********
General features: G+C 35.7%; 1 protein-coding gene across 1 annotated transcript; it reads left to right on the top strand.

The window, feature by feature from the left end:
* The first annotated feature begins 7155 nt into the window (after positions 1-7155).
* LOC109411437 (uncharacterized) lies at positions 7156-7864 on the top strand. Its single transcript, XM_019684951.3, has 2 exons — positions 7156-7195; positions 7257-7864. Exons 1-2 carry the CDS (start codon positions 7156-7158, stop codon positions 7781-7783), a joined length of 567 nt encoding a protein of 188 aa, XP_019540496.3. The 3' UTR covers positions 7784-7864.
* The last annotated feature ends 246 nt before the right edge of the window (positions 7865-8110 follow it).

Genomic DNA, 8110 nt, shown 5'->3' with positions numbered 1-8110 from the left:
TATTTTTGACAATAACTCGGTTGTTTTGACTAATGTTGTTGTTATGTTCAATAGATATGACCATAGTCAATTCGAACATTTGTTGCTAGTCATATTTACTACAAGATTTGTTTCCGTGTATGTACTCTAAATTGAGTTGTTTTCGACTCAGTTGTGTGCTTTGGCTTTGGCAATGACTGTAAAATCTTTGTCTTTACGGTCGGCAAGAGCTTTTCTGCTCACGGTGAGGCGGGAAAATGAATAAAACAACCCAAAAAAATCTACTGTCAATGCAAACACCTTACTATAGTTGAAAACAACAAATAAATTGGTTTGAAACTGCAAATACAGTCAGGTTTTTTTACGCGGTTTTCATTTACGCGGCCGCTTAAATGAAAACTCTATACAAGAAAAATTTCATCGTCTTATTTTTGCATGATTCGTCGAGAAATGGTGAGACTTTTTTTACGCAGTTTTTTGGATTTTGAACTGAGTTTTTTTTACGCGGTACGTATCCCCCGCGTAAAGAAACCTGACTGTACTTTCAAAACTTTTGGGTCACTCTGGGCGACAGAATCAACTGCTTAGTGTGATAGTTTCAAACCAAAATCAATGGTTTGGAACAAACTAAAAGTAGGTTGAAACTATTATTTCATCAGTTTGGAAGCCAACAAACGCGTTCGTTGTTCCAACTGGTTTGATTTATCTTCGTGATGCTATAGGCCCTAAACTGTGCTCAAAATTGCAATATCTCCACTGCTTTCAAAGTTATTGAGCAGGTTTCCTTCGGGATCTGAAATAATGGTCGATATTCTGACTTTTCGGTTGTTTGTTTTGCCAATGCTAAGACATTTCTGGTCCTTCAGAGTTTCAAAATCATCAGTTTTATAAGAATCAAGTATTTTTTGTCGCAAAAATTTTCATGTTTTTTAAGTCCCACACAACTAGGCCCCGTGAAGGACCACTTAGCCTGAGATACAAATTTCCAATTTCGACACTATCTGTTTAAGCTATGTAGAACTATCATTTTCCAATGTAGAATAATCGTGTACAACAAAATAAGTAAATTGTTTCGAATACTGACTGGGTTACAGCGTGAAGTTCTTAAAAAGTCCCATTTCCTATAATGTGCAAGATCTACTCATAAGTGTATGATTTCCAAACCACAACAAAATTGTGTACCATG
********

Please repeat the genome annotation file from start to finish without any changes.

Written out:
General features: G+C 35.7%; 1 protein-coding gene across 1 annotated transcript; it reads left to right on the top strand.

The window, feature by feature from the left end:
* The first annotated feature begins 7155 nt into the window (after positions 1-7155).
* LOC109411437 (uncharacterized) lies at positions 7156-7864 on the top strand. Its single transcript, XM_019684951.3, has 2 exons — positions 7156-7195; positions 7257-7864. Exons 1-2 carry the CDS (start codon positions 7156-7158, stop codon positions 7781-7783), a joined length of 567 nt encoding a protein of 188 aa, XP_019540496.3. The 3' UTR covers positions 7784-7864.
* The last annotated feature ends 246 nt before the right edge of the window (positions 7865-8110 follow it).

Genomic DNA, 8110 nt, shown 5'->3' with positions numbered 1-8110 from the left:
TATTTTTGACAATAACTCGGTTGTTTTGACTAATGTTGTTGTTATGTTCAATAGATATGACCATAGTCAATTCGAACATTTGTTGCTAGTCATATTTACTACAAGATTTGTTTCCGTGTATGTACTCTAAATTGAGTTGTTTTCGACTCAGTTGTGTGCTTTGGCTTTGGCAATGACTGTAAAATCTTTGTCTTTACGGTCGGCAAGAGCTTTTCTGCTCACGGTGAGGCGGGAAAATGAATAAAACAACCCAAAAAAATCTACTGTCAATGCAAACACCTTACTATAGTTGAAAACAACAAATAAATTGGTTTGAAACTGCAAATACAGTCAGGTTTTTTTACGCGGTTTTCATTTACGCGGCCGCTTAAATGAAAACTCTATACAAGAAAAATTTCATCGTCTTATTTTTGCATGATTCGTCGAGAAATGGTGAGACTTTTTTTACGCAGTTTTTTGGATTTTGAACTGAGTTTTTTTTACGCGGTACGTATCCCCCGCGTAAAGAAACCTGACTGTACTTTCAAAACTTTTGGGTCACTCTGGGCGACAGAATCAACTGCTTAGTGTGATAGTTTCAAACCAAAATCAATGGTTTGGAACAAACTAAAAGTAGGTTGAAACTATTATTTCATCAGTTTGGAAGCCAACAAACGCGTTCGTTGTTCCAACTGGTTTGATTTATCTTCGTGATGCTATAGGCCCTAAACTGTGCTCAAAATTGCAATATCTCCACTGCTTTCAAAGTTATTGAGCAGGTTTCCTTCGGGATCTGAAATAATGGTCGATATTCTGACTTTTCGGTTGTTTGTTTTGCCAATGCTAAGACATTTCTGGTCCTTCAGAGTTTCAAAATCATCAGTTTTATAAGAATCAAGTATTTTTTGTCGCAAAAATTTTCATGTTTTTTAAGTCCCACACAACTAGGCCCCGTGAAGGACCACTTAGCCTGAGATACAAATTTCCAATTTCGACACTATCTGTTTAAGCTATGTAGAACTATCATTTTCCAATGTAGAATAATCGTGTACAACAAAATAAGTAAATTGTTTCGAATACTGACTGGGTTACAGCGTGAAGTTCTTAAAAAGTCCCATTTCCTATAATGTGCAAGATCTACTCATAAGTGTATGATTTCCAAACCACAACAAAATTGTGTACCATG